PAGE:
BRYAN GARNER: If, through time travel, I could tutor the founding fathers on constitutional drafting, I’d (1) show them how treacherous shall can be and have them abstain from it in favor of the unambiguous must; (2) persuade them to omit the superfluous comma in the nominative absolute of the Second Amendment; and (3) persuade them not to use same as a pronoun in Article II or elsewhere, thereby avoiding the necessity of the Twenty-fifth Amendment. I’d praise them on their excellent arrangement of constitutional provisions while encouraging them to be more fastidious at the sentence level.
BLVR: Is there a Supreme Court case that you think people should read because it’s well written?
BG: There’s a really well-written opinion by Justice Stevens called McLaughlin v. United States which was done in five paragraphs. It was about whether an unloaded gun is a lethal weapon. It’s just wonderfully done in five paragraphs, and I wish more of the justices would write that way more of the time.
THE BELIEVER: Why is it that people seem so terrified by grammar?
BRYAN GARNER: Probably a lot of people consider grammar to be a very rule-bound field. The interesting thing is that people who think they’re sticklers for grammar typically have no idea what they’re talking about. They’ve never actually looked in a grammar book. They just think that their own ill-supported prejudices are somehow fixed rules of grammar. It’s so frustrating that more people don’t know about dictionaries of usage and the very sound rulings you can get in a book like Fowler’s Modern English Usage or Bernstein’s The Careful Writer.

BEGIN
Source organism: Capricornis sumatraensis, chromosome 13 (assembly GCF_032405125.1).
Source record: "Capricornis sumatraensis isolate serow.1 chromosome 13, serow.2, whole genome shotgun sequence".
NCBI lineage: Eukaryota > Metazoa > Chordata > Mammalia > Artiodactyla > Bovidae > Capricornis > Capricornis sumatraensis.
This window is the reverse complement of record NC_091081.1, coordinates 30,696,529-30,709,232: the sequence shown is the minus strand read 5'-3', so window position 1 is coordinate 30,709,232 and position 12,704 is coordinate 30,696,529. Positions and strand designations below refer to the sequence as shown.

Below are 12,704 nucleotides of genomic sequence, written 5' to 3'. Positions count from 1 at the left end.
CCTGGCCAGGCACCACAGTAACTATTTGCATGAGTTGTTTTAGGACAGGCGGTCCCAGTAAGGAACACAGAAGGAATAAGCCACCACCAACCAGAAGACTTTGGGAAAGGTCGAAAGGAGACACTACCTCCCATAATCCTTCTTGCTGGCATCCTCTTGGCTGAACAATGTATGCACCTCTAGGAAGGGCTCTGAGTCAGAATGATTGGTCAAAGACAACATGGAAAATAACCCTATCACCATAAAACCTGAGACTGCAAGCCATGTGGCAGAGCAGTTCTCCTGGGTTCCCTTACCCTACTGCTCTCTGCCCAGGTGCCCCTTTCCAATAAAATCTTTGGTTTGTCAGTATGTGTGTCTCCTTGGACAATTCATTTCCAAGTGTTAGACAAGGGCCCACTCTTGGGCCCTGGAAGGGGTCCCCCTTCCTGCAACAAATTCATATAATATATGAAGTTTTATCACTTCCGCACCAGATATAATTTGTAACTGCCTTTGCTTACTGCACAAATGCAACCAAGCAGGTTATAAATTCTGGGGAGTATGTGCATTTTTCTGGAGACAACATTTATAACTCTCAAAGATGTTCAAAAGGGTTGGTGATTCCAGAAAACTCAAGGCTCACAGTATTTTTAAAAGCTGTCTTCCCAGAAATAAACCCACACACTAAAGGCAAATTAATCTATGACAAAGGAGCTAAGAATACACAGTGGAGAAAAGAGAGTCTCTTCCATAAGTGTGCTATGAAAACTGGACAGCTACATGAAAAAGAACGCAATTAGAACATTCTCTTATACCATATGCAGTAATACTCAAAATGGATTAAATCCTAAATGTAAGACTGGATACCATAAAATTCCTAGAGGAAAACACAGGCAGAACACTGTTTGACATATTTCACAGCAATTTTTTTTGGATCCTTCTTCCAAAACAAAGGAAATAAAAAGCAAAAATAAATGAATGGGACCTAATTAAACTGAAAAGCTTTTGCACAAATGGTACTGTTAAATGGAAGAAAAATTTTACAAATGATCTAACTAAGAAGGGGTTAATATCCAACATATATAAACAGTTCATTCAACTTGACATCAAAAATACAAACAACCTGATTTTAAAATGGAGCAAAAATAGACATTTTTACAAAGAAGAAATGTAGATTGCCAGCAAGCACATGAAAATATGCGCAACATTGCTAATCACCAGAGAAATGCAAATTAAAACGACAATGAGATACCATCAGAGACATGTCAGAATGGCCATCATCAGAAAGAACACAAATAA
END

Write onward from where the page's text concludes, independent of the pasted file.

BLVR: Where would you place yourself on the linguistic spectrum between prescriptivism—telling people how language should be used—and descriptivism—telling people how language is being used?
BG: I’m more on the prescriptivist side. I’m a prescriber. I use solid descriptive evidence in support of my editorial rulings or linguistic rulings, but I’m more on the prescriptive side of things. That’s why linguists are often so unhappy with my methods: I use their methods to support making judgments about language. The extreme linguists think that a native speaker of English cannot make a mistake, and if a native speaker says it, it must be ipso facto correct. I’ve torpedoed that view pretty effectively. I have outed some of the extreme descriptivists and shown their fallacious ideas to be fallacious. But I think I’m fairly centrist in my editorial judgments.
THE BELIEVER: Do you think 24-7 news coverage, combined with the decline of newspapers, has had a negative influence on language and usage?
BRYAN GARNER: It has certainly had a harmful impact. Even when TV journalists are reporting law cases, they grossly oversimplify, to such an extent that it’s often difficult to recognize what they’re talking about. The readership of print media has gone way down, and the result is that we are reverting to something like an oral culture. Otherwise-literate people are today carrying on, day in and day out, with minimal reading. This results in misunderstandings of words, so words fall into flux a great deal more. I think we’re actually degenerating into something more like Shakespearean English, in which the language was less fixed and there was much more rapid change going on. I think it’s happening now. I may be overstating the case, but only slightly.
BLVR: What’s been the effect of Twitter, Facebook, and texting on usage?
BG: I’m not really sure. I think each is a new medium of communication that may not have much of an impact outside its own medium. I’m not bothered by all the abbreviations in texting, because it is a usable shorthand. I think emoticons—smiley faces—are kind of nice, but I wouldn’t want to see them in a printed letter, for example. I will say this: email and texting probably do have the effect of having more people write than otherwise would. People are actually writing.